Bread baking in a Dutch oven: The best way to bake no-knead bread

Making crispy, crusty, golden loaves of bread at home has never been easier. It all starts with bread baking in a Dutch oven (lidded pot), the perfect vessel for making artisan-style loaves. The steam that’s created inside the pot miraculously transforms the dough, ensuring the bread’s crust will shatter into delicate shards with each bite. The best way to produce steam inside a lidded pot? It’s simple: preheat the pot.

Gently slipping risen yeast dough into a searing hot pot and adding the lid creates steam. In turn, this results in bread with a crackly crust and a glossy surface that’s beautifully blistered with bubbles.

We’re no strangers to baking with steam, but our excitement about this classic method has been rekindled. The arrival of Emile Henry’s Bread and Potato Pot, a unique Dutch oven, has us eager to bake!
Bread and Potato Pot via @kingarthurflourWhile this pot is often used in France to make perfectly cooked potatoes, it’s also a game-changer when it comes to bread baking in a Dutch oven. Some bread crocks can’t withstand the intensity of being heated empty and are bound to crack when nothing’s inside. However, this pot is part of Emile Henry’s flame line, which is known for its durability and high-heat resistance.

You’ll see why we love bread baking in Dutch oven like this — the loaves that come out of it are just a beautiful as they are delicious.

How steam leads to beautiful loaves

When the Bread and Potato Pot is preheated empty, it becomes a miniaturized version of a professional steam-injected oven. The heat is distributed more evenly than in a conventional oven, and the steam transforms the dough in a few magical ways.

When unbaked dough, with all its interior moisture, is put inside the hot pot, precious humidity is captured in the form of steam. The steam keeps the crust soft longer, so it can continue to expand during the early stages of baking. The result is a lofty loaf that looks like it came from the bakery down the street!

Bread baking in a Dutch oven via @kingarthurflourIn addition, the steam hitting the bread’s surface gelatinizes some of the starches there, which swell and become glossy, creating a crust with subtle, attractive luster.
Bread baking in a Dutch oven via @kingarthurflourAlso thanks to steam, any slashes or “scores” made in the risen dough open up beautifully during baking. They form “ears,” or crisp ridges that add crunch and an artisan-style look to your voluminous loaf.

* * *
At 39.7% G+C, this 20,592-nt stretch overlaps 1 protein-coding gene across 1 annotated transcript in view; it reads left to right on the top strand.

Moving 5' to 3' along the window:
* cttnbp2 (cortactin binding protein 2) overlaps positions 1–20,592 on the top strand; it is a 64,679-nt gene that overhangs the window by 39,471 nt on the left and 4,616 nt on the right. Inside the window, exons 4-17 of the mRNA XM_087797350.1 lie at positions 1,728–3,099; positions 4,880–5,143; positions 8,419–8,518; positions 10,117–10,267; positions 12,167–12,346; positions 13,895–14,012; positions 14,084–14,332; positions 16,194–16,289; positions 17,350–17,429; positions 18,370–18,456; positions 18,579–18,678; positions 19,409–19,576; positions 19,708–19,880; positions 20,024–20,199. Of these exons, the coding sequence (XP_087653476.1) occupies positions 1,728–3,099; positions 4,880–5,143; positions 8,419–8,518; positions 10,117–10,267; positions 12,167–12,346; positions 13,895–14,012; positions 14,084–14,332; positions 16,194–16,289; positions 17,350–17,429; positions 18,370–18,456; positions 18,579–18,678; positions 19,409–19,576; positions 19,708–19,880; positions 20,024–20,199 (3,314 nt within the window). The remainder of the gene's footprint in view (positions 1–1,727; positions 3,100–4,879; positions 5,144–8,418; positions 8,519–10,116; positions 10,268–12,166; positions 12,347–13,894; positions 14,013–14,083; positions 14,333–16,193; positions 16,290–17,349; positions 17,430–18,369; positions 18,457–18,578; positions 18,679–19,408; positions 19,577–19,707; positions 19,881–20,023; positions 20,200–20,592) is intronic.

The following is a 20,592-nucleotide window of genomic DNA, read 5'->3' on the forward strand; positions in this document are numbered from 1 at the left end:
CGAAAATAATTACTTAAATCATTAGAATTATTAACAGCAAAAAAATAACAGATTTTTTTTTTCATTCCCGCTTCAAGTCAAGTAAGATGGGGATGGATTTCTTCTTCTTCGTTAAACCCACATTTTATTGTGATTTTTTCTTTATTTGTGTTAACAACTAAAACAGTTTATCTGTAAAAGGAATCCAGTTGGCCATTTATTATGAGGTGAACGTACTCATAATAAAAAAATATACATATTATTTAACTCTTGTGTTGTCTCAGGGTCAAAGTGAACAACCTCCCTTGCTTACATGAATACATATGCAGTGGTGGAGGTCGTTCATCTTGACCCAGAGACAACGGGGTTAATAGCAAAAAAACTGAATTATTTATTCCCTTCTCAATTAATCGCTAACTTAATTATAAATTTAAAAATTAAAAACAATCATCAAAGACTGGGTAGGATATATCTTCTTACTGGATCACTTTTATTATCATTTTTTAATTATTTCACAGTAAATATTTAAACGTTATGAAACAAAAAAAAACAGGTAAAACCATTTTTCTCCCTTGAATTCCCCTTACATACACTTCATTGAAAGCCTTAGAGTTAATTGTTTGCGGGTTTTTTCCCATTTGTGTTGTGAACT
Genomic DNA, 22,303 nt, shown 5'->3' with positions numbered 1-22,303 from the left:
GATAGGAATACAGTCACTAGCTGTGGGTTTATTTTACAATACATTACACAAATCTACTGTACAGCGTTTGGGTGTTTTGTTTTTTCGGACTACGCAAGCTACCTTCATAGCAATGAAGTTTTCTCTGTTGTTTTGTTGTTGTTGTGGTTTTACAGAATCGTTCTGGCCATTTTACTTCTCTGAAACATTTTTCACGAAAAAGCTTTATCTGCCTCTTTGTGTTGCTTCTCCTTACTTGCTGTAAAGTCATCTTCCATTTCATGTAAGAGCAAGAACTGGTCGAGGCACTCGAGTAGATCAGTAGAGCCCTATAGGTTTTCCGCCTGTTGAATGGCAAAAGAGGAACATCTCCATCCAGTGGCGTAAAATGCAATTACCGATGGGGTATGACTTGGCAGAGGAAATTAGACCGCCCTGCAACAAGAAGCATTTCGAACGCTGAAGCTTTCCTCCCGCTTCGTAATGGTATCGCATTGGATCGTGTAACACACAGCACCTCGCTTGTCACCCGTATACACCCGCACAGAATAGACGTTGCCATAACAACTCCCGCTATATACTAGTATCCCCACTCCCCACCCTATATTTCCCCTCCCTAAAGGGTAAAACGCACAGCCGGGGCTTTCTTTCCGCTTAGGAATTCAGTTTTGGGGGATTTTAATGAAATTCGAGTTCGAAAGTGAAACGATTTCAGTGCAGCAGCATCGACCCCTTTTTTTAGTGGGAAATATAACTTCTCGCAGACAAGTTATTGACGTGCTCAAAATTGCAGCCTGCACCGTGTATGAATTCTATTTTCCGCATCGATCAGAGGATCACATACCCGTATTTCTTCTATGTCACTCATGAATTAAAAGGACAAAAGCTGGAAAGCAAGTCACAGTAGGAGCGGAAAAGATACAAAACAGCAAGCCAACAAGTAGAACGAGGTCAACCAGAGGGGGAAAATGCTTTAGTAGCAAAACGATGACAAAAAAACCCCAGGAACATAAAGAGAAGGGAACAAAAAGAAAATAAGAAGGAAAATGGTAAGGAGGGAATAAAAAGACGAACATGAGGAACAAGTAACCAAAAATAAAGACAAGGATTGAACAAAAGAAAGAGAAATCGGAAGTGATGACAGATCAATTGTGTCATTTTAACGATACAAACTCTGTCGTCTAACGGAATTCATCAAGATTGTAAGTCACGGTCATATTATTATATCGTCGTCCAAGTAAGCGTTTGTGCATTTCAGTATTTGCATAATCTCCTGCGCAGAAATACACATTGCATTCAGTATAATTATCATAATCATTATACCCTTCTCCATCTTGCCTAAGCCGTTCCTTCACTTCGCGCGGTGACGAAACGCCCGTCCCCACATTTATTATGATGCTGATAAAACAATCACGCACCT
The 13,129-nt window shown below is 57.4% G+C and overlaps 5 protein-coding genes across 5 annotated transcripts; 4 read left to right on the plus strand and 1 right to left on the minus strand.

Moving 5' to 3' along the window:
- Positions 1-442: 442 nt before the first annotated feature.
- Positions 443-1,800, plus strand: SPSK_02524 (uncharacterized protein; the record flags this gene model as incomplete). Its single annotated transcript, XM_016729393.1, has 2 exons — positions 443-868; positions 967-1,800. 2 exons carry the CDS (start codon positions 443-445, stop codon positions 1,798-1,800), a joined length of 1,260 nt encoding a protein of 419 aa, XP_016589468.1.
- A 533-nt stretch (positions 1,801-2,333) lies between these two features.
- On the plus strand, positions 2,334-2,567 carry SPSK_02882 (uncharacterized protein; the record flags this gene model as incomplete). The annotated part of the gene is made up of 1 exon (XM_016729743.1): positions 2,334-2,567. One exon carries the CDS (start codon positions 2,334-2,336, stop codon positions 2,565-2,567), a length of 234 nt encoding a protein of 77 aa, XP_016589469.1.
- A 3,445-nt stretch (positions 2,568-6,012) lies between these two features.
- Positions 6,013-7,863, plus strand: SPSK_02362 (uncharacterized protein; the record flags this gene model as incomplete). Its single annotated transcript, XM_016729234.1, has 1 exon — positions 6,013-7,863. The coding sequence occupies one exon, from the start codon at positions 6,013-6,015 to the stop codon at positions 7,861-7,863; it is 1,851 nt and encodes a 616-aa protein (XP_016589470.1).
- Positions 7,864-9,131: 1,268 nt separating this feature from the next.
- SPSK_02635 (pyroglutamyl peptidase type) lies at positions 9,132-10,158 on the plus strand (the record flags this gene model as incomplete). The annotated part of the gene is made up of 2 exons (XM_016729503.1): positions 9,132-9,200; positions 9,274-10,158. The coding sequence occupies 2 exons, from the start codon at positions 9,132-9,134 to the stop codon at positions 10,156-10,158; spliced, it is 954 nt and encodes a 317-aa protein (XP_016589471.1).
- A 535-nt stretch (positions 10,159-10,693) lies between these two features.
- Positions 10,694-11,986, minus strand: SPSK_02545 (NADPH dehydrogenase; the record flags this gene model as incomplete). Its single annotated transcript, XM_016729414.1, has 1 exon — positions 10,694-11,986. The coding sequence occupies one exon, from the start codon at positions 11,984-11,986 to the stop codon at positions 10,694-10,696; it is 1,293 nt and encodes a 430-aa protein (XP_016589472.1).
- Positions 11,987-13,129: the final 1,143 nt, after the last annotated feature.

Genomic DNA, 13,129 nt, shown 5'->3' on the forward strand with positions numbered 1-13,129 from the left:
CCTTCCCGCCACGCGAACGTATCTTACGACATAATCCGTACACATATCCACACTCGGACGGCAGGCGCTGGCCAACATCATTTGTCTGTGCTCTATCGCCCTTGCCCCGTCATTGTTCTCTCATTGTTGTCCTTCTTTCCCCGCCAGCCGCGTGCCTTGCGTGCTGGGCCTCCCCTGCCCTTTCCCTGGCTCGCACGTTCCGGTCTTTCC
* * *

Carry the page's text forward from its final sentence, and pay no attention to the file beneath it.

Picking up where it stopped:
Loaves baked with steam taste as good as they look, too.

Steam’s moisture keeps the surface of the dough cool for a longer amount of time as the loaf bakes, which allows enzymes (from the yeast) to continue reducing the starches in the flour to simple sugars.

“Simple sugars” might not sound delicious, but trust me — they are. These sugars caramelize and create the golden crust and irresistible flavor of a perfectly baked loaf of bread.

Getting ready to bake

Intrigued? Let’s show you how it’s done!

First, choose your recipe. No-knead bread recipes are particularly well-suited to this method, as they’re typically wet doughs that release steam when they come in contact with the hot pot (plus they’re easy to make and delicious, too).

I used the quintessential No-Knead Crusty White Bread recipe to put this pot to the test, but you can use practically any bread recipe that makes at least two pounds of dough. (Look for recipes that call for at least four to five cups of flour.)

Bread baking in a Dutch oven via @kingarthurflourPrepare the recipe as written, which often includes a 24-hour (or longer) rest in the fridge for no-knead dough; be sure to plan ahead.

Bread baking in a Dutch oven via @kingarthurflourWhen you’re ready to bake, measure out a two-pound ball of dough. If you don’t have a scale, it should look like it will fill the base of the Bread and Potato Pot most of the way.
Bread baking in a Dutch oven via @kingarthurflourShape the dough and let it rest on a floured kitchen towel or piece of parchment paper with the seam side up, covered, while it rises. (You can also use a brotform if you want to make some fancy rings on the surface of your loaf.)

Preheating the pot

To ensure you get a burst of steam when the dough is put inside the pot, it should be preheated empty for about 30 minutes. Start preheating your pot roughly 30 minutes before your rising dough is ready to bake.

Keep in mind the temperature of your kitchen will make a difference in how quickly the dough rises. The No-Knead Crusty White Bread dough can take anywhere from one to three hours to rise; in my cool Vermont kitchen, I usually let it rise for at least one hour before preheating the pot for 30 minutes, giving the dough a total of a 1 1/2 hours to rise.

When your dough looks like it will be ready in 30 minutes, put the Bread and Potato Pot (both the bottom and the lid) into the cold oven, and set it to 450°F (or the temperature your recipe calls for).